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Research Papers

Investigation of Flutter Mechanisms of a Contra-Rotating Open Rotor

[+] Author and Article Information
Sina C. Stapelfeldt

Vibration University Technology Centre,
Department of Mechanical Engineering,
Imperial College London,
London SW7 2AZ, UK
e-mail: sina.stapelfeldt@imperial.ac.uk

Anthony B. Parry

Editor
Fellow ASME
Rolls-Royce plc,
Derby DE24 8BJ, UK
e-mail: anthony.parry@rolls-royce.com

Mehdi Vahdati

Vibration University Technology Centre,
Department of Mechanical Engineering,
Imperial College London,
London SW7 2AZ, UK
e-mail: m.vahdati@imperial.ac.uk

1Corresponding author.

Contributed by the International Gas Turbine Institute (IGTI) of ASME for publication in the JOURNAL OF TURBOMACHINERY. Manuscript received November 8, 2015; final manuscript received November 22, 2015; published online February 3, 2016. Editor: Kenneth C. Hall.

J. Turbomach 138(5), 051009 (Feb 03, 2016) (10 pages) Paper No: TURBO-15-1251; doi: 10.1115/1.4032186 History: Received November 08, 2015; Revised November 22, 2015

The growing pressure to reduce fuel consumption and cut emissions has triggered renewed interest in contra-rotating open rotor (CROR) technologies. One of their potential issues is self-excited or forced vibration of the unducted, light-weight, highly swept blades. This paper presents a numerical study into the flutter behavior of a CROR rig at take-off conditions. The study presented in this paper aimed to validate the numerical approach and provide insights into the flutter mechanisms of the open rotor under investigation. For the initial validation, pressure profiles and thrust coefficients from steady-state mixing plane calculations were compared against rig measurements. A full domain unsteady analysis predicted front rotor instability at low advance ratios. Flutter occurred in the first torsional mode in 0 and 1 nodal diameter (ND) which agreed with experimental observations. Subsequent unsteady computations focused on the isolated front rotor and first torsional mode. The flow field and aerodynamic damping over a range of advance ratios were studied. It was found that minimum aerodynamic damping occurred at low advance ratios when the flow was highly three-dimensional on the suction side. A correlation between the quasi-steady loading on the blade and aeroelastic stability was made and related to the numerical results. The effects of variations in frequency were then investigated by linking local aerodynamic damping to the unsteady pressure on the blade surface.

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References

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Figures

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Fig. 1

Front rotor response during test campaign (PL-A)

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Fig. 2

Computational domain

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Fig. 3

Thrust coefficients

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Fig. 4

Comparison of steady-state CFD (lines) and measurements (points)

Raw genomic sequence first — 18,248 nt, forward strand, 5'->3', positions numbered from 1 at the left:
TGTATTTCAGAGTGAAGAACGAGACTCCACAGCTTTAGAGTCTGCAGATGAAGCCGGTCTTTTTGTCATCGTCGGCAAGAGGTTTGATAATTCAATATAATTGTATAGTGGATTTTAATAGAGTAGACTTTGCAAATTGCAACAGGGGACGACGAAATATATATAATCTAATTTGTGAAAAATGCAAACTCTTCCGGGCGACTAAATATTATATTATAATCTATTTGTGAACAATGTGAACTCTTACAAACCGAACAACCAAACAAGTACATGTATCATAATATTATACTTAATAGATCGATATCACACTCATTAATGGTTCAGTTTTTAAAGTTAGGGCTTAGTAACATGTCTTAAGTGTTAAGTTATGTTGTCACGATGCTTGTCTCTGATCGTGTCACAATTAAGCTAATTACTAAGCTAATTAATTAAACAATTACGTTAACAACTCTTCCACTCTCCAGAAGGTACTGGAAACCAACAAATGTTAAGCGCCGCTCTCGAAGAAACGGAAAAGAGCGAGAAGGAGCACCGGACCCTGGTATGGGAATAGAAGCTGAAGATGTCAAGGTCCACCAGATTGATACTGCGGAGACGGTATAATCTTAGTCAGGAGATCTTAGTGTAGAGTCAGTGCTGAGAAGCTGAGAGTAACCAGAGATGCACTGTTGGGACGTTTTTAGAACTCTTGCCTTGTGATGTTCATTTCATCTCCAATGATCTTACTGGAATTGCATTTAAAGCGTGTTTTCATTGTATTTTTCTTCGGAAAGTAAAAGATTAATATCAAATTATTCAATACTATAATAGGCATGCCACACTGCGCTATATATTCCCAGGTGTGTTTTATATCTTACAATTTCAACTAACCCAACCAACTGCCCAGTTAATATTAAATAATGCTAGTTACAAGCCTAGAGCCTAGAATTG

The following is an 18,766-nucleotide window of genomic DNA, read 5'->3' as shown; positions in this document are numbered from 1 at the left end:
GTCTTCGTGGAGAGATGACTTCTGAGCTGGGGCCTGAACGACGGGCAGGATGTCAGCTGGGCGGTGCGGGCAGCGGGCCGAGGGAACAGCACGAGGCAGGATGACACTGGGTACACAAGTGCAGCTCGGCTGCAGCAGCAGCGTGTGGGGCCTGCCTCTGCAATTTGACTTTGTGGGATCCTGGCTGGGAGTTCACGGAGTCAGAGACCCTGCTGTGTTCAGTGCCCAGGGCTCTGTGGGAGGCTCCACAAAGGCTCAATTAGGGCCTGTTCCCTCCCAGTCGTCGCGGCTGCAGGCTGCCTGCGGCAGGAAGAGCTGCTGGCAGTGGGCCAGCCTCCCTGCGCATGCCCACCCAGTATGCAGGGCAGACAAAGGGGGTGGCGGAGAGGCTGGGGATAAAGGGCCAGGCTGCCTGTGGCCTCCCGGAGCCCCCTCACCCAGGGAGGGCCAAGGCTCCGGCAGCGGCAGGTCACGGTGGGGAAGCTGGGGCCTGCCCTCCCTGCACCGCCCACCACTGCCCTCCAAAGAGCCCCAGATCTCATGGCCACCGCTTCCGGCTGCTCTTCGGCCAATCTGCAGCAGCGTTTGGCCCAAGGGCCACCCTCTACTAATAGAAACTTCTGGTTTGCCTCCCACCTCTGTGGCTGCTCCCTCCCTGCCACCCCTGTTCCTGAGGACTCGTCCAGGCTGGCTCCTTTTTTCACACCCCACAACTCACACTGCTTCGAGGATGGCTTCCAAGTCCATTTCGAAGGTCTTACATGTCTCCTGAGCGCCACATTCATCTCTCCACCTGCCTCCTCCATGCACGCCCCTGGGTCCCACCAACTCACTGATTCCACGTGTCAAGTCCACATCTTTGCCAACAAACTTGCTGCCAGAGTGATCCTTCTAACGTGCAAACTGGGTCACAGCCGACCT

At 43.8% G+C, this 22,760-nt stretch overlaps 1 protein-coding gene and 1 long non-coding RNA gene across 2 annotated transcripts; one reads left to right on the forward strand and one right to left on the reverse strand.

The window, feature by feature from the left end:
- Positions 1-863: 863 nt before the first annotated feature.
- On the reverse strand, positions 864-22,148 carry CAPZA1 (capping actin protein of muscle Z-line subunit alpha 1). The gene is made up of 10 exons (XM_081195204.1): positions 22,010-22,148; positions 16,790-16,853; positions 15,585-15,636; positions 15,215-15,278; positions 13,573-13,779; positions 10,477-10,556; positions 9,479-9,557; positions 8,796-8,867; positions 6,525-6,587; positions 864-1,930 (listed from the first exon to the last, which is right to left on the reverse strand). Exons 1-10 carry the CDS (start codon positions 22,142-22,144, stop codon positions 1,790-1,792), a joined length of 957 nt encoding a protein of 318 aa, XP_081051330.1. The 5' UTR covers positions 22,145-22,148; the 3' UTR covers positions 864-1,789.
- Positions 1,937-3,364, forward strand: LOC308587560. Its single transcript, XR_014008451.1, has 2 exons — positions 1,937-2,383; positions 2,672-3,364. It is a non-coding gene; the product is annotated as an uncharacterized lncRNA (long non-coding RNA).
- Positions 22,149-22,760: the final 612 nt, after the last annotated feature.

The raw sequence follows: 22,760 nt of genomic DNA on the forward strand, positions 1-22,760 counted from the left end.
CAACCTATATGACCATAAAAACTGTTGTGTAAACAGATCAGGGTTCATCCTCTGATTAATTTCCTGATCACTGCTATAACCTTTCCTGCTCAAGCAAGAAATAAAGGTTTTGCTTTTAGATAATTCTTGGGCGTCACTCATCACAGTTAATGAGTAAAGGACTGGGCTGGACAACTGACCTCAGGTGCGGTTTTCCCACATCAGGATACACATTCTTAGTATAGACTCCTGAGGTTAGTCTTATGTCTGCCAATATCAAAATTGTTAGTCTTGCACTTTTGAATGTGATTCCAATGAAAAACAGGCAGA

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Fig. 5

Pitchline A: front rotor streamlines on axial velocity contours (blade planforms not to scale)

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Fig. 6

Pitchline B: front rotor streamlines on axial velocity contours (blade planforms not to scale)

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Fig. 7

Modal displacement history and calculated amplitudes used to evaluate aerodynamic damping (log-dec)

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Fig. 8

Front-rotor eigenmodes with reduced frequency, k, based on chord at 90% radius (normalized axial displacement, planforms not to scale)

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Fig. 9

Modal displacement Mode 3

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Fig. 10

Aerodynamic damping comparison of three computational setups

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Fig. 11

Modal displacement for Modes 2 and 3 (0ND)

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Fig. 12

Damping variation with advance ratio

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Fig. 13 PL-A

radial damping distribution

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Fig. 14 PL-A

log-dec distribution at J = 1.14 (per unit area)

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Fig. 15 PL-A

steady state pressure coefficient at 90% span

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Fig. 16

Lift and moment on aerofoil section

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Fig. 17

Spanwise variation of center of pressure and aerodamping

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Fig. 18

Moment curve at four spanwise positions

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Fig. 19

Spanwise variation of moment curve slope and aerodamping

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Fig. 20

Pitchline A: comparison of unsteady pressure and damping at stable (J = 1.64) and unstable (J = 1.14) operating point

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Fig. 21

Illustration of blade section displacement in torsional mode

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Fig. 22

PL-A J = 1.14: radial damping distribution for two frequencies

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Fig. 23

PL-A J = 1.14: comparison of unsteady pressure and aerodamping for two frequencies

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